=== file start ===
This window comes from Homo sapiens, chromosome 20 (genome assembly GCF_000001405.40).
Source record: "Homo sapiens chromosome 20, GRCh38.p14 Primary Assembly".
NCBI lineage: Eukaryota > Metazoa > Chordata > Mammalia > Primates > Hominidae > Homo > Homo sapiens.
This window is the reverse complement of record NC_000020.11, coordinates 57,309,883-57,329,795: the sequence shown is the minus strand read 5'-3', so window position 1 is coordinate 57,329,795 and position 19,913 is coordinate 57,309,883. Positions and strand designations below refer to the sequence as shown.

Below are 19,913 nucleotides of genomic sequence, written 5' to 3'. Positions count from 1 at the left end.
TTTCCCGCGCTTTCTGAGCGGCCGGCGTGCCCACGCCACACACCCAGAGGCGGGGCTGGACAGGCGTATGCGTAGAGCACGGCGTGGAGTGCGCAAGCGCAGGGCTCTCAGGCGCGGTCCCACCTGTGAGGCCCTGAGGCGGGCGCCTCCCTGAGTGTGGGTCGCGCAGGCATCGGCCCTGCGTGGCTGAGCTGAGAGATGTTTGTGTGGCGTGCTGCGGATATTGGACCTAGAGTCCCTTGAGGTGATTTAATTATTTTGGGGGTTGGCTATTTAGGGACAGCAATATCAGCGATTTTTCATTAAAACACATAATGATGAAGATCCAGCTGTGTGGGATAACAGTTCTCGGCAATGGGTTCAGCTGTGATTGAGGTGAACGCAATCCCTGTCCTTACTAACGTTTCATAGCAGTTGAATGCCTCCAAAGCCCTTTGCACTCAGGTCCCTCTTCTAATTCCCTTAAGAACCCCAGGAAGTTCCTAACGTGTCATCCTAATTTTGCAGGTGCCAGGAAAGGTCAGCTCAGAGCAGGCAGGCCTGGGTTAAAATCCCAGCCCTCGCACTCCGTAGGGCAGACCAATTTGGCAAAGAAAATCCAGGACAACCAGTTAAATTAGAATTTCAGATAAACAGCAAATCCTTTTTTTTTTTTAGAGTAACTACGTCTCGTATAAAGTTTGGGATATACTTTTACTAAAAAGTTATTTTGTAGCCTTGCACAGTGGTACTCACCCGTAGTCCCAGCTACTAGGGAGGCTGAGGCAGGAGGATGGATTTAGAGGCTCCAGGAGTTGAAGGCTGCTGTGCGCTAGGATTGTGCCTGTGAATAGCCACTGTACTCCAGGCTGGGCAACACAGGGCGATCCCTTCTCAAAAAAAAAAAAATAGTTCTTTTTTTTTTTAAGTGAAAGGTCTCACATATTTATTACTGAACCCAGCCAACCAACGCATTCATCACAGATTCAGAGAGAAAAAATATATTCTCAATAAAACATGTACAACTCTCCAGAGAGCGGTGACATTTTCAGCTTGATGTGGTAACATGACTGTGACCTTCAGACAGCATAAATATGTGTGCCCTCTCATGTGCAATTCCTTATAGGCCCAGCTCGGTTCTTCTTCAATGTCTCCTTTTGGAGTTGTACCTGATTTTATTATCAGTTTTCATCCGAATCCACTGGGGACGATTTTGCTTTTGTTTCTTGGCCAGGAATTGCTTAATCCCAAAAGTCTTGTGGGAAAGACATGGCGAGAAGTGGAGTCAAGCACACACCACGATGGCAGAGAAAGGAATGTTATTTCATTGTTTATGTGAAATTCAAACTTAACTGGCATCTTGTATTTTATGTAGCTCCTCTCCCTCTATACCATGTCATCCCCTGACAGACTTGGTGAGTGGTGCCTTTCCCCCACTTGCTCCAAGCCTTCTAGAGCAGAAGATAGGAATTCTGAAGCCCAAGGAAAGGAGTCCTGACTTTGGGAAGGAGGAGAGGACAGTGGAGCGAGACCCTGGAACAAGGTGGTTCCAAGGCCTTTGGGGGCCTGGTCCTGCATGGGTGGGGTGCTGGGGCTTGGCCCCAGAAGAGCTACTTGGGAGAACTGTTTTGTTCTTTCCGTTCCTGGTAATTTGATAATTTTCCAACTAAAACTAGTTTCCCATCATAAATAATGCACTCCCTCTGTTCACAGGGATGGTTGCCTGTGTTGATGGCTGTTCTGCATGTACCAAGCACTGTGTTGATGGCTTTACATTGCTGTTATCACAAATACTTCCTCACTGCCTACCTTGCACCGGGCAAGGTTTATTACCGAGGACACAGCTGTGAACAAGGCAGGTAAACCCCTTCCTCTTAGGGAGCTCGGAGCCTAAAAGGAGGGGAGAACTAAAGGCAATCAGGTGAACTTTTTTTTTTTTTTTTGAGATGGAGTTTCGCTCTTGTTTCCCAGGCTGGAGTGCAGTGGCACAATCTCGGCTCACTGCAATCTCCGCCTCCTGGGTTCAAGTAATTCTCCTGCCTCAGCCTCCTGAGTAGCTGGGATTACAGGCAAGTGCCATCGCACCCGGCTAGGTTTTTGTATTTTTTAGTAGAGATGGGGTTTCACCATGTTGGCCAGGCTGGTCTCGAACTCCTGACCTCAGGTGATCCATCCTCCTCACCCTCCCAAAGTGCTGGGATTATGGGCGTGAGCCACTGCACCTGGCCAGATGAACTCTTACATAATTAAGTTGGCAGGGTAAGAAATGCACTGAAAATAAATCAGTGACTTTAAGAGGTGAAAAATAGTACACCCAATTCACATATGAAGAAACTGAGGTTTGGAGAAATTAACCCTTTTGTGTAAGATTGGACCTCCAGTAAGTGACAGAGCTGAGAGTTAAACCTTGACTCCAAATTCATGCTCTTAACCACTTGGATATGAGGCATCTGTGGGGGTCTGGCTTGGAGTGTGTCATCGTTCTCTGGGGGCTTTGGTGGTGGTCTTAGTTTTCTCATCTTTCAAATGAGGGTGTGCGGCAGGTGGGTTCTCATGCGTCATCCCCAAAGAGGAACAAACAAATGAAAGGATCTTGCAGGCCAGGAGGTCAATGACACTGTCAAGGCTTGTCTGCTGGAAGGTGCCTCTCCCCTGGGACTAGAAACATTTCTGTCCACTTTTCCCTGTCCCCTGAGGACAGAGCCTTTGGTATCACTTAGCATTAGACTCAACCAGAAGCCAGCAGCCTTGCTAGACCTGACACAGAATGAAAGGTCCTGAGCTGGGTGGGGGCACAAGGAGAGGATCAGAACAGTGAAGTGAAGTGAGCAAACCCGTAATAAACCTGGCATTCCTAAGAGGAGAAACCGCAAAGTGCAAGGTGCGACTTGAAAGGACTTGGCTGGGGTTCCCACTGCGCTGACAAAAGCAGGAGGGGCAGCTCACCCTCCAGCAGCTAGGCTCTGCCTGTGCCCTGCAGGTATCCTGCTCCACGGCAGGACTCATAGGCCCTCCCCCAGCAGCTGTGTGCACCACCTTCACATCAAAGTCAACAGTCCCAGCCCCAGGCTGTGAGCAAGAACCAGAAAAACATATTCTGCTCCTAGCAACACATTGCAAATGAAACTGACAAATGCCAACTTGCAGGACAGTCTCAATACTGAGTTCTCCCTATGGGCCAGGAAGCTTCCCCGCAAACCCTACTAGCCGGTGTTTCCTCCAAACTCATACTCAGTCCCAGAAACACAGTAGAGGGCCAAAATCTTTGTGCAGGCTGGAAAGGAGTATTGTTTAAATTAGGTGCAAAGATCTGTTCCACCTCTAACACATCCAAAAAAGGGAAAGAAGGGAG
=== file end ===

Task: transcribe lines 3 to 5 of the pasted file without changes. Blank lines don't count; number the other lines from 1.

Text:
NCBI lineage: Eukaryota > Metazoa > Chordata > Mammalia > Primates > Hominidae > Homo > Homo sapiens.
This window is the reverse complement of record NC_000020.11, coordinates 57,309,883-57,329,795: the sequence shown is the minus strand read 5'-3', so window position 1 is coordinate 57,329,795 and position 19,913 is coordinate 57,309,883. Positions and strand designations below refer to the sequence as shown.

Below are 19,913 nucleotides of genomic sequence, written 5' to 3'. Positions count from 1 at the left end.